Move over, major flu outbreakÃ¢â‚¬”thereÃ¢â‚¬â„¢s a nasty new bug in town. According to the U.S. Centers for Disease Control and Prevention, a new strain of norovirus from Australia is now the leading cause of norovirus outbreaks in the country, accounting for 58 percent of infection cases in December.
Called the GII.4 Sydney, the virus causes gastroenteritisÃ¢â‚¬“an illness that attacks the stomach and intestinal tract, leaving those affected with nausea, stomach cramps, and diarrhea (food poisoning is another example of gastroenteritis). The CDC estimates that noroviruses cause 21 million illnesses each year, contributing to 70,000 hospitalizations and 800 deaths in the U.S. The disease can be the most severe for young children, the elderly, and people with pre-existing health conditions.
Ã¢â‚¬Å“Every few years new strains come around. As far we know, itÃ¢â‚¬â„¢s too early to tell if itÃ¢â‚¬â„¢s going to be a worse norovirus than we see every year,Ã¢â‚¬Â says Todd Reynolds, M.D., a family medicine practitioner at Prevea Health, says.
The virus spreads quickly from person to person, especially in closed crowded places such as schools, hotels, public transit vehicles, and daycare facilities. Gross fact alert: Contamination with norovirus means that the surface or area in question has been exposed to vomit or diarrhea particles, Reynolds says. These particles donÃ¢â‚¬â„¢t have to be obvious or hugeÃ¢â‚¬”microscropic particles left over on someoneÃ¢â‚¬â„¢s hands are enough to make you violently ill. Unfortunately, thereÃ¢â‚¬â„¢s no vaccine or medicine available to prevent or treat norovirus infections. On the plus side, these illnesses are short-lived, and often donÃ¢â‚¬â„¢t last more than 72 hours, Reynolds says. That said, those 72 hours are sure to be miserable, and possibly life-threatening.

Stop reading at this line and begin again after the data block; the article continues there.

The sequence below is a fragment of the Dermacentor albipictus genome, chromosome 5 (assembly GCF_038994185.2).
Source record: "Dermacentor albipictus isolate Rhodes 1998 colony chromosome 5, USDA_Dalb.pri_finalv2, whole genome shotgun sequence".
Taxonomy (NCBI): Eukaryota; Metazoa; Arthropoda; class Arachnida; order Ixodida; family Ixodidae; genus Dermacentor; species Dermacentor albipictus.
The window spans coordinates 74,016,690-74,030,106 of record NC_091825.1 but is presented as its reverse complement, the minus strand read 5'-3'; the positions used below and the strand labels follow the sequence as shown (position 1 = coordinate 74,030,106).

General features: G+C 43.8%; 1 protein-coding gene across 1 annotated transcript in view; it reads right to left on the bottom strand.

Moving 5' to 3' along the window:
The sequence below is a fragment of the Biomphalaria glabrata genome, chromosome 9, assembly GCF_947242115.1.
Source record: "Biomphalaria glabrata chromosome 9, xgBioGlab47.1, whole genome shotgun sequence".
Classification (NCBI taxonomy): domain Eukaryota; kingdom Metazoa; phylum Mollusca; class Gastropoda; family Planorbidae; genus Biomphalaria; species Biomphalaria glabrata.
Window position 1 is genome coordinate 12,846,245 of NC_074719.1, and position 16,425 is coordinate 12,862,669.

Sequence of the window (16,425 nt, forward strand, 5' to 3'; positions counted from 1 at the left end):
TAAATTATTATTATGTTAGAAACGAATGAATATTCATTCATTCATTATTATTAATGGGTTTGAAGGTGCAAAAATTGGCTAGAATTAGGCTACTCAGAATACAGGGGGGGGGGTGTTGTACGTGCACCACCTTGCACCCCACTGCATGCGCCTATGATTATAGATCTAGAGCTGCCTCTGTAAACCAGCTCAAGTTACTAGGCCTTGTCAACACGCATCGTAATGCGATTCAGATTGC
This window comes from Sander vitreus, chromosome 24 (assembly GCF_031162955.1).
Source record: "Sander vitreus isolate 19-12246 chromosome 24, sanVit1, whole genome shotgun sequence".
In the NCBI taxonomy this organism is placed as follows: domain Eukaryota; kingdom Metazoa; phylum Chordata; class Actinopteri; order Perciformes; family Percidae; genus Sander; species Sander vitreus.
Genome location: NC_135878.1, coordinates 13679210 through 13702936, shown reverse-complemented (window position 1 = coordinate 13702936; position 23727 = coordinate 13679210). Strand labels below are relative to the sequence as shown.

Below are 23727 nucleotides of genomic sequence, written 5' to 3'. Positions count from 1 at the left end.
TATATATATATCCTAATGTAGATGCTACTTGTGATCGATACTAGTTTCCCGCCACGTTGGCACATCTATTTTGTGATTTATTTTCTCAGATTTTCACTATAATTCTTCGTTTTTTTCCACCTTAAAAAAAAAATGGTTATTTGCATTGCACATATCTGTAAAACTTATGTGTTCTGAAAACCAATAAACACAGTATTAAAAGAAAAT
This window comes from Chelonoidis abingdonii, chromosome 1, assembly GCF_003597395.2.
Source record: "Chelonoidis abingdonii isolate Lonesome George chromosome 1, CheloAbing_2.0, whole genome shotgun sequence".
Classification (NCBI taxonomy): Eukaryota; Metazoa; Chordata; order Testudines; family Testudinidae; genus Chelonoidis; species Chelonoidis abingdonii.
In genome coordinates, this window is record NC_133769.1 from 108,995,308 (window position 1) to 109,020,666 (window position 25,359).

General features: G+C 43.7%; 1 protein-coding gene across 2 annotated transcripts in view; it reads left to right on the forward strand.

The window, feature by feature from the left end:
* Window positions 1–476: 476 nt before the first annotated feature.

Even though thereÃ¢â‚¬â„¢s no way to prevent the virus entirely, there are precautions you can take. Adopt these four practices, STAT:
Wash your hands. Seriously. Reynolds recommends spending a solid 30 seconds rinsing your hands with soap and waterÃ¢â‚¬“water above body temperature often kills more bacteria. Alcohol-based hand sanitizers are useful if youÃ¢â‚¬â„¢re on the go. And along these linesÃ¢â‚¬”stop touching your hair and face so much! Whatever you can do to minimize the chance of exposure to this virus, the better.
Scrub all contaminated surfaces The CDC suggests using a chlorine bleach solution to rid infected areas. Wearing gloves can prevent your skin from feeling irritated and cracked, Reynolds advises. And if you donÃ¢â‚¬â„¢t have any chlorine or bleach lying around, check out the Environmental Protection AgencyÃ¢â‚¬â„¢s list for other registered disinfectants proven effective against noroviruses.
Toss contaminated clothes in the laundry Any piece of clothing you suspect has been contaminated with the virus should be cleaned ASAP. Wash them with detergent at the maximum cycle length and let them machine dry.
Wash and cook food properly While this particular norovirus doesnÃ¢â‚¬â„¢t come from infected food, itÃ¢â‚¬â„¢s still good practice to wash and cook your meals appropriately. Noroviruses can sometimes survive temperatures up to 140 degrees Fahrenheit. Your best bet is to rinse foods well and cook meals thoroughly to decrease viral particles that could be left. Throw out any suspicious foods, and keep children away from anywhere youÃ¢â‚¬â„¢re prepping foodÃ¢â‚¬”kids are major culprits when it comes to spreading the virus.
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